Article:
Friday, 28 December 2012

Top 20 of 2012 PART 2: The Final Countdown

Yesterday I posted the first 10 films on my top 20 of 2012 list here. Today I bring you my favourite 10 films of 2012. It's all change since I made a similar list half way through the year.

  1. King of Devil’s Island
I reviewed this at Filmoria when it came out on home release. The story of a boys prison on an unforgiving island, King of Devil’s Island makes for stirring viewing. The performances are sovereign, lead by a sinister Stellan Skarsgård and the cinematography and score are supreme.

  1. Michael
The second of two films about child abuse in my top 10 which is a bit depressing but they do have a tendency to make very powerful viewing. It’s a haunting, horrible film with a breathtaking open ending. It’s not going to be a film for everyone, but you will find it hard to forget after you have seen it, mostly due to the ending which will leave you thinking about it for days and possibly even months or years.

  1. Untouchable
Powered by a wonderful performance from Omar Sy, I reviewed this one for Filmoria and also got to interview the directors. Telling the true story of a young black ex-con from the projects going to work as a carer for a wealthy quadriplegic, Untouchable flies beyond expectations right from the start. See it for Sy’s joyful performance and to witness an inspiring tale of a cross-cultural friendship.

  1. Skyfall
I'm not a huge Bond fan but this is possibly my favourite of the franchise.  I thought the opening scene was filled with spectacular action, the cinematography and production design was some of the finest of the year and the mixing of the old with the new made it a Bond for all audiences.  I can't see how it would fail to satisfy any Bond fan or anyone who just loves a good action film. 

  1. Life of Pi
Reviewed this for Static Mass Emporium finding it an enchanting, inspiring and surprisingly emotional film filled with wonder, awe-inspiring visuals and a character to root for in the stranded, bereaved but determined Pi. Despite taking eleven years to get from page to screen, it is absolutely worth the wait. Ang Lee has created an unbelievably cinematic treatment of the novel. Though the film itself takes its time getting to the heart of the story, the cinematography is spellbinding, the score is stirring and newcomer Suraj Sharma gives a heartfelt and compelling performance as hero Pi.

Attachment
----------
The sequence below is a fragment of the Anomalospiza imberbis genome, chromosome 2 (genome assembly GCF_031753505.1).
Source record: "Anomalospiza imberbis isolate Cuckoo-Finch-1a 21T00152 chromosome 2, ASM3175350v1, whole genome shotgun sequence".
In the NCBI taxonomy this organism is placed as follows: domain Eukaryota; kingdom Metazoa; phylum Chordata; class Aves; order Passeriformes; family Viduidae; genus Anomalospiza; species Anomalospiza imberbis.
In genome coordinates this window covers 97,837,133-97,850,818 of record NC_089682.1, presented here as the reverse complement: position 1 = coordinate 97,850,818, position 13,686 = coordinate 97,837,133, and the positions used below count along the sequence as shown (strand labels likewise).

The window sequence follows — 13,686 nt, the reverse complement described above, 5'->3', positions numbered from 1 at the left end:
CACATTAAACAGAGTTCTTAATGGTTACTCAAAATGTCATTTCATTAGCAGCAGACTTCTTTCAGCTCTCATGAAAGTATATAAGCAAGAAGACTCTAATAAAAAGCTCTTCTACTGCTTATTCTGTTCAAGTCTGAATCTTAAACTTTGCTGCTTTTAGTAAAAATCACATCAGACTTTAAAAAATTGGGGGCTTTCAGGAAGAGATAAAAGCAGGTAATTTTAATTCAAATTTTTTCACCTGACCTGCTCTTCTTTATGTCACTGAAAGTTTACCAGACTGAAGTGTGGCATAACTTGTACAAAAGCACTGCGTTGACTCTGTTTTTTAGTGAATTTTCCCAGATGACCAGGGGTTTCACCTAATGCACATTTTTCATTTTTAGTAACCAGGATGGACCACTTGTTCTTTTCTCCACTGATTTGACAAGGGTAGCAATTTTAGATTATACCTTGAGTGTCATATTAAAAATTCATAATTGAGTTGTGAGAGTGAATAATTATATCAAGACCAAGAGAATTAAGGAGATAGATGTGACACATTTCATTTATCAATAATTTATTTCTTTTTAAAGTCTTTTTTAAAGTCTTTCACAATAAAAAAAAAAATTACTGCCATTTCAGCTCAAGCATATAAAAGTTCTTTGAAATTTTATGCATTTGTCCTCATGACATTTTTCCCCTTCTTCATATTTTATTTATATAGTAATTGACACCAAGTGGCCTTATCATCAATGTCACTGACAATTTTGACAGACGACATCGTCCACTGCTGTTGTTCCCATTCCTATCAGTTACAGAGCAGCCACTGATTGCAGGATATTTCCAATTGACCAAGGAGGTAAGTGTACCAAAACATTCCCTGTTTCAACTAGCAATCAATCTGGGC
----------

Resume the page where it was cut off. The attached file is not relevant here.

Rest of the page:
1. Argo
A tense thriller directed by and starring Ben Affleck, this delivered on the promise of its unbelievable true story. Smuggling American officials out of Tehran at the height of the Iranian Embassy crisis in 1979 by creating a fake science-fiction film sounds too silly to believe but not only is this a true story, it is a bloody tense and hilarious one at that. Affleck makes the early scenes at the embassy the best and goes for a seriously Hollywood ending but this is consistently exciting and funny with a smidgen of politics thrown in for good measure.

  1. The Cabin in the Woods
Turning genre conventions on their head in a hilarious and smart puzzle of a film for horror fans, Cabin in the Woods is fast-paced, fresh, frightening and ridiculously funny!  If you haven't seen it yet, be careful what you read/see before you go in.  Blessed is s/he that knows next to nothing about what is in store. Destined to be studied by film studies students for some time.

  1. End of Watch
Reviewed for Static Mass Emporium, it provides a sensationally exciting climax with, director/writer David Ayer getting beneath the bravado, the bravery and the brashness of the boys in blue. Fuelled by superb performances, realistic dialogue and a fantastic soundtrack, End Of Watch is a cop thriller with everything you expect from the genre and more. By the end of your watch, the film will have made you laugh and cry and all from the precarious position of the edge of your seat.

  1. The Hunt
Reviewed for Static Mass Emporium, it’s a film about the precarious position teachers are in, at the mercy of imaginative children and pitch fork carrying adults. Mads Mikkelsen brings a virtuous integrity to the role, his popular and fun teacher giving way to a reserved and wounded man losing trust in those around him. His character’s arc is compelling and flawlessly written creating a compassionate, caring individual that is forced to show his cracks.

  1. The Dark Knight Rises
Saw this the day before my wedding so I was in a very good mood despite just getting over being ill. I’ve since reviewed the Blu-ray release for Filmoria. This is a thrilling, perfectly fitting conclusion to one of the greatest trilogies of all time. With a beautifully haunting and stirring score from Hans Zimmer, it achieves the impossible of making the outcome for Batman, Bruce Wayne and Gotham itself never certain and stands as the pinnacle of comic book movies.

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